Adventure of a Tutor
A few posts ago, I spoke about a student I was tutoring who was on the Autism Spectrum Disorder. I have made it a priority to work with this student as much as I could in order to help him succeed in Math, Reading and Writing. One of my main focuses in Math was grouping, rows and columns; the beginning state of multiplication and division. When I first started working with my student, there was a lot of difficulty in both these areas. I soon figured out that colour coding worked for the student, and I used this strategy in all of their math problems. I coloured in each row, each column; I coloured in the circles that represented the groups, and each balloon that had to be placed in each group so that each circle had the same amount of balloons. When multiplying 3X1, the task at hand was to know that 1X3 will give you the same answer. I coloured 1 in purple, 3 in green, and underlined the spots in which they had to go in for the reverse (this is explained in detail in my previous post). This may sound tedious, but it worked, and if it works for my student, than it works for me. The visible smile on my students’ face when they realize they finally understood the material will stay with me forever. I tell this story to other teachers, as well as friends and family because seeing the motivation and accomplishment in my student was overwhelmingly joyful.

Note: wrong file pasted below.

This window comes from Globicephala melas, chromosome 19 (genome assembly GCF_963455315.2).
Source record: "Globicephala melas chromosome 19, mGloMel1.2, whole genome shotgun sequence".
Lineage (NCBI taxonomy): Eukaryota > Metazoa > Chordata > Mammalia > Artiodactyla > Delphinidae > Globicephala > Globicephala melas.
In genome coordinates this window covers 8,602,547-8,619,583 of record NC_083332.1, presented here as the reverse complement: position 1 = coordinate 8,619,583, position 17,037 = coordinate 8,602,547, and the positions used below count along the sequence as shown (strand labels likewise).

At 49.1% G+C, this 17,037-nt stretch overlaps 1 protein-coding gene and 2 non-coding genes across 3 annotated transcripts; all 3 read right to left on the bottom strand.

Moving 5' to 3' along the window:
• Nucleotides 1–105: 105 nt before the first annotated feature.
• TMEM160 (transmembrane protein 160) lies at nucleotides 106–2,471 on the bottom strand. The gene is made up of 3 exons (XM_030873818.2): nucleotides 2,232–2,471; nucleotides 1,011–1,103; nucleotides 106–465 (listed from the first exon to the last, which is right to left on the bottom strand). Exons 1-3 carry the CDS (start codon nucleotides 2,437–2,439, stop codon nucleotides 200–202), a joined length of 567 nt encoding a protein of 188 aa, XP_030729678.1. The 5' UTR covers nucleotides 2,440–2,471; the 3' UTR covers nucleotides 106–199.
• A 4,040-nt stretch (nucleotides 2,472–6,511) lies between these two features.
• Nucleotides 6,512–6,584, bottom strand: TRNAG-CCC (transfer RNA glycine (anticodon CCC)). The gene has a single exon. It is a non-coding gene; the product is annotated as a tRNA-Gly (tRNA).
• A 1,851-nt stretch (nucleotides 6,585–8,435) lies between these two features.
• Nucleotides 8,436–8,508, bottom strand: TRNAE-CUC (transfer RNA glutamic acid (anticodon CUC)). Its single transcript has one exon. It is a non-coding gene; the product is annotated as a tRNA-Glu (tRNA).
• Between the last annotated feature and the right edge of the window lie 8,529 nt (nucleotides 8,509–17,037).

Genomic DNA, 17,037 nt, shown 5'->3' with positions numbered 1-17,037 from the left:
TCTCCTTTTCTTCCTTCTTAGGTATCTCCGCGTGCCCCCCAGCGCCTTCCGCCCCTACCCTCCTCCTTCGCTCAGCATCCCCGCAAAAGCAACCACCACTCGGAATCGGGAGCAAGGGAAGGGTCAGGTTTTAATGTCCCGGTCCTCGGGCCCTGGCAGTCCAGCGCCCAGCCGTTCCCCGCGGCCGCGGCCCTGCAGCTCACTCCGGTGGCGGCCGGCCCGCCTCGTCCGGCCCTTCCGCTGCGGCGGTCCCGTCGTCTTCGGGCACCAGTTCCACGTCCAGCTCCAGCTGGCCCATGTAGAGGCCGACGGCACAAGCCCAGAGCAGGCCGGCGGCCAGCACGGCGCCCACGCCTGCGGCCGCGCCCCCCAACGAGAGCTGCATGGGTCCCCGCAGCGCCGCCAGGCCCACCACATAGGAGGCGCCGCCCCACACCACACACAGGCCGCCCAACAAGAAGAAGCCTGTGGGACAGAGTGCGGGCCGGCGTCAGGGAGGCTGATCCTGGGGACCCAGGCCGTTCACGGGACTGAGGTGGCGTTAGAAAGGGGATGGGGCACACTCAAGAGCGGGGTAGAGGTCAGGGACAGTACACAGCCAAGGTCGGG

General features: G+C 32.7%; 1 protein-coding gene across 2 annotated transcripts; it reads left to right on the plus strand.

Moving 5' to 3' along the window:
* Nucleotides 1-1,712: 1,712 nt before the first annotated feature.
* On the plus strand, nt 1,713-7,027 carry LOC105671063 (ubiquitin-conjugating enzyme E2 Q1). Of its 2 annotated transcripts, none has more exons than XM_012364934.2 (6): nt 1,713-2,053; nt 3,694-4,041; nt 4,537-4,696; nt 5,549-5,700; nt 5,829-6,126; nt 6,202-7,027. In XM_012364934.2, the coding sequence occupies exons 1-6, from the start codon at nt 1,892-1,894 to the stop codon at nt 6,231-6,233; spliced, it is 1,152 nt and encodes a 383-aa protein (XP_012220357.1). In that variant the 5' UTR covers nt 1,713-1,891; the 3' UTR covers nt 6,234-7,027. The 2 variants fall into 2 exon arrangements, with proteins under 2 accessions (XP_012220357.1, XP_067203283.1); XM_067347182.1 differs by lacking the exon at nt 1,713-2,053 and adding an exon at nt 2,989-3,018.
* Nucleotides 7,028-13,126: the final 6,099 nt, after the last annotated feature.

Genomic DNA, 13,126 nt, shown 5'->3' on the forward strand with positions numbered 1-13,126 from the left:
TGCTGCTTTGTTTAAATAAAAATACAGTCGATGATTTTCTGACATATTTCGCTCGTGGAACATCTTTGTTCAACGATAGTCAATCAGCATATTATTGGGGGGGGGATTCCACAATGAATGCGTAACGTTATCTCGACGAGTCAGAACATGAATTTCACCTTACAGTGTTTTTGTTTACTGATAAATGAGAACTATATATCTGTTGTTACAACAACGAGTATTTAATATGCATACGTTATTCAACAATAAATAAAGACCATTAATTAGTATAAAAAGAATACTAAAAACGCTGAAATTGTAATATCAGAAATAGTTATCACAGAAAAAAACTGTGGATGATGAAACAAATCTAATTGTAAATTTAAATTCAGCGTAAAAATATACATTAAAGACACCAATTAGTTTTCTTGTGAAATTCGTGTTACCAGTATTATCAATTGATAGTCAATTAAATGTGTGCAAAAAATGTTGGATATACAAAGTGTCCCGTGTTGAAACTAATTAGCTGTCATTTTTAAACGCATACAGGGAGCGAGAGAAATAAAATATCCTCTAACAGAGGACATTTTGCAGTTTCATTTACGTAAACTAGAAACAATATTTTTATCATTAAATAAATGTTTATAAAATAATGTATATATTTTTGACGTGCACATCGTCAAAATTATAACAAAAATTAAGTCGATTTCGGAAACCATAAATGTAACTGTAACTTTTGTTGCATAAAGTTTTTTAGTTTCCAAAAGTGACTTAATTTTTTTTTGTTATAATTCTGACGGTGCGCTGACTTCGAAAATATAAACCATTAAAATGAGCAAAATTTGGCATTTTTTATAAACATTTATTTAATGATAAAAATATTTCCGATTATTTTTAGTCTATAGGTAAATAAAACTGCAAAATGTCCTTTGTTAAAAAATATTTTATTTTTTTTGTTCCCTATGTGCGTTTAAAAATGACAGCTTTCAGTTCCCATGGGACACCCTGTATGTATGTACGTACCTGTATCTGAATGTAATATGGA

I took a break from this tutoring center as I went back home to Montreal this summer. When I returned and began working with this student again, we continued with colour coding, only this time, they seemed to understand more so than before. I decided to try and take out a bit of the colour coding. Instead of colouring all of the rows and columns, I simply wrote R and C. Instead of colour coding the spots for 3 and 1, I left it without. When my student began to work, they understood the material without the colour coding, and even this small gesture made them happier than before. They realized that the colours weren’t there, and it was still making sense. In terms of grouping, this still needed guided support, and colour coding at the beginning. However, after a few tries, the colour was gone and my student still understood.
This isn’t only about colour coding and trying to remove the colours slowly to see the effect; it’s about never giving up. There are always going to be good days and bad days; days where our students seem to just “click” with the material, and other days where it’s just not happening. Patience is our biggest strength, and most effective tool. I stuck by my student, and every time I worked with them, I put on my motivated game face and was determined to teach in a way that worked for them. I did, and still do, whatever I can to help them succeed.
My student was very happy with their efforts, and I felt extremely grateful that I was able to help them reach that point. On bad days, I didn’t push through the material; you need to know when to take a step back and just say, “let’s do something else”. On good days, we worked on it, we were focused and we completed a lot of our pages. We need to be aware of the good and bad days, and have equal amounts of patience for either. The end result will be a story you cannot stop repeating.
I am appreciative and thankful for the opportunity I was given to work with this student. I know I taught them a thing or two, but they taught me so much more. They taught me the virtue of patience, of collaboration, of motivation, of perseverance, of tenacity, and most importantly, of being able to let things go when they just aren’t working; taking a step back on those bad days and just saying, “it’s okay”.
I encourage you to make a conscious effort to be patient in times of struggle, to be motivated on all your days, and to just let it go and say that it is okay.